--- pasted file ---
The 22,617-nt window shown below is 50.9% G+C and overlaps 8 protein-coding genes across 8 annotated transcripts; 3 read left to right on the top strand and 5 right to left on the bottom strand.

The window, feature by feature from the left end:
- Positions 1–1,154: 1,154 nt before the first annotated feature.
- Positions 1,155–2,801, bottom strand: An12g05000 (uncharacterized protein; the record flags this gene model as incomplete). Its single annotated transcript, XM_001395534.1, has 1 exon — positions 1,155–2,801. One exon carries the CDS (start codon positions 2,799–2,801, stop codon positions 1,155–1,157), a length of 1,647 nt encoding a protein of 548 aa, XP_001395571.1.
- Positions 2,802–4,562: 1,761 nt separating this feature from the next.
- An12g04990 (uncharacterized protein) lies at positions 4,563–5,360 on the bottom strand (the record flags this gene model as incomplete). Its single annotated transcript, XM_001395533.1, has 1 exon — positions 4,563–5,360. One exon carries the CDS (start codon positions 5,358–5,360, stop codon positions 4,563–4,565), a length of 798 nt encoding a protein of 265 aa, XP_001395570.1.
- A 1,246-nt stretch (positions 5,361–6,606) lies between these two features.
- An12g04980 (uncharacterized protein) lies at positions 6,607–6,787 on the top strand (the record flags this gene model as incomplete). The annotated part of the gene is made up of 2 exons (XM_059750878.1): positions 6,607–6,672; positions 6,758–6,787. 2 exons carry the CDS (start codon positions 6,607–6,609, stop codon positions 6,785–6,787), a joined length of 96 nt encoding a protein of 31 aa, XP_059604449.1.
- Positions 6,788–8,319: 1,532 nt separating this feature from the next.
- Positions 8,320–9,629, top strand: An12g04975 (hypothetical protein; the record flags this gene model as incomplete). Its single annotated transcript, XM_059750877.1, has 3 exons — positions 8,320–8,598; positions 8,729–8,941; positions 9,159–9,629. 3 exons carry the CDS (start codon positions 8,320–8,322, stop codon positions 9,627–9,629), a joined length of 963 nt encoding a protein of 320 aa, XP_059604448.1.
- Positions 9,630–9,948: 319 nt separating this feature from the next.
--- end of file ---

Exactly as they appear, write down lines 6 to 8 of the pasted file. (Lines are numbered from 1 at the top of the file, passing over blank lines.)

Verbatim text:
- An12g04990 (uncharacterized protein) lies at positions 4,563–5,360 on the bottom strand (the record flags this gene model as incomplete). Its single annotated transcript, XM_001395533.1, has 1 exon — positions 4,563–5,360. One exon carries the CDS (start codon positions 5,358–5,360, stop codon positions 4,563–4,565), a length of 798 nt encoding a protein of 265 aa, XP_001395570.1.
- A 1,246-nt stretch (positions 5,361–6,606) lies between these two features.
- An12g04980 (uncharacterized protein) lies at positions 6,607–6,787 on the top strand (the record flags this gene model as incomplete). The annotated part of the gene is made up of 2 exons (XM_059750878.1): positions 6,607–6,672; positions 6,758–6,787. 2 exons carry the CDS (start codon positions 6,607–6,609, stop codon positions 6,785–6,787), a joined length of 96 nt encoding a protein of 31 aa, XP_059604449.1.